Unhappiness Hits a High: 5 Things We Can Do About It
Small changes can make a difference.
by Jamie Spannhake
August 02, 2020
It’s no surprise that unhappiness among Americans is at an all-time high: The current state of the world is jeopardizing nearly all our fundamental needs.
Our physical health is jeopardized on a daily basis as we go out in public with masks and hand sanitizer, hoping for the best. Our financial security is unclear. The economy is stricken. We cannot connect with others in many of the meaningful ways that make us feel loved and appreciated. For those who’ve lost jobs, self-esteem may be shaken. And many people are uncertain what to believe amid the noise of constantly conflicting “news.” All of it combined is making us feel powerless or victimized. No wonder anxiety and depression levels are soaring. What can we do about it?
Small Changes to Mitigate Negative Feelings
So, how can we help ourselves and others get through to better times? Here are five steps to reduce the negative effects of the current state of the world.
1. Exercise Outside With Someone You Care About
This tip tackles three problems with one solution. Exercise is known to increase endorphins and dopamine that make us feel happier and relieve stress. Spending time in nature reduces feelings of isolation, promotes calm, reduces stress hormone levels, increases self-esteem, and reduces anxiety. Connection with others increases our resilience and ability to handle life’s difficulties. Receive all these benefits by connecting with a friend, colleague or family member for a social distance outdoor walk, run or hike. You’ll be helping each other.
Related Content: Walk Your Way Through This Pandemic
2. Limit Your Social Media Time
The use of social media is linked to loneliness and feelings of social isolation. Why is this? Social media is largely an exercise is comparing ourselves to others. It’s been said that “comparison is the thief of joy.” The act of comparing steals our joy even if we deem our lives as better than others we see on social media. Add to that the misinformation and fearmongering that are often present on social media, and we have platforms that make us feel worse, not better. If you use social media to stay connected to others, that can be positive. But limit your time to less than an hour or so a day, and skip the “fake news” and highly curated photos of people trying to convince us that their lives are perfect.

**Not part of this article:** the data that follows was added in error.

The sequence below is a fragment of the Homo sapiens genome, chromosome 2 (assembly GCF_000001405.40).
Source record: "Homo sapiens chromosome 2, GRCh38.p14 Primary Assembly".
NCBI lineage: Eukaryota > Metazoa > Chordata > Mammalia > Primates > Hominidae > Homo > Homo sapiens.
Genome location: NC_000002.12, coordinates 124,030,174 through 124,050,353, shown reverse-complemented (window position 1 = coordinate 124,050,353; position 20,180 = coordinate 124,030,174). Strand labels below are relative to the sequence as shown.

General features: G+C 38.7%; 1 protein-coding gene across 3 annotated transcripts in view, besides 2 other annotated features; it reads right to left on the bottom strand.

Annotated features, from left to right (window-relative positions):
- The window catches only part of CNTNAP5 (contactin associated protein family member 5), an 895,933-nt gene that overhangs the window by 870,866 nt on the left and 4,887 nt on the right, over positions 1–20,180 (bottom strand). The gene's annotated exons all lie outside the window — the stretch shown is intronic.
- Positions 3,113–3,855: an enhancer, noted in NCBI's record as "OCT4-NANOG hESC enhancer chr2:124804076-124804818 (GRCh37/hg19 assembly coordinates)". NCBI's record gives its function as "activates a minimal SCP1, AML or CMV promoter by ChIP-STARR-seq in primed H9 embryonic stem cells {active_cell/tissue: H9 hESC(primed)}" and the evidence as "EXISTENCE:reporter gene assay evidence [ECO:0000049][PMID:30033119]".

3. Limit Your Consumption of News
I know many people who keep the TV on all day while working from home to stay abreast of every minute detail in the news. While you may feel highly informed with this practice, you’ll also feel highly anxious and depressed. The truth is that much of the news is “fluff” and speculation and isn’t anything we really need to know. It is well known that sensationalism and negativity are better received than news of happy events or calm interpretations of potential problems. Watching the morning news and then the evening news, or scanning the headlines a couple of times a day, will keep you sufficiently informed and allow you to save your sanity.
4. Develop a Meditation and Mindfulness Practice
Anyone who knows me or my work knows that I advocate meditation and mindfulness as part of the solution to every problem. Not every problem can be solved with meditation, but every problem can be helped with meditation. Benefits include calm, ability to shift perspective and see the bigger picture, less reactivity, lowered blood pressure and anxiety, decrease in depression, and increase in creativity. Anytime you face a challenge, a meditation practice can help you craft a solution. It takes just five minutes a day, and it’s free. You’ve got nothing to lose by giving it a try.
Related Course: Meditation DeMystified: 3 Weeks of Guided Meditation
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5. Focus on the Small and Meaningful Moments
When the world seems out of control, it is empowering and calming to focus on the little things that we can control and find meaning in small moments. A meditation and mindfulness practice can help cultivate this perspective. Each day, focus on what you can control, which might include what time you wake up, what you eat, how much you exercise, when you schedule conference calls, and what you wear. When we focus on all the decisions that we make each day, and how much control we have in many situations, we begin to feel more empowered. This sense of empowerment gives us self-confidence and reduces stress. The same is true when we cherish the everyday moments, like seeing a hummingbird, or watching our child learn to ride a bike, or hearing the sound of a favorite wine being poured into a glass. As Henry David Thoreau said, “It’s not what you look at that matters; it’s what you see.”
Related Content: Five Ways to Shift Your Perspective
These times are challenging, but we can help ourselves and others with these small changes.
This article first appeared at Attorney at Work.
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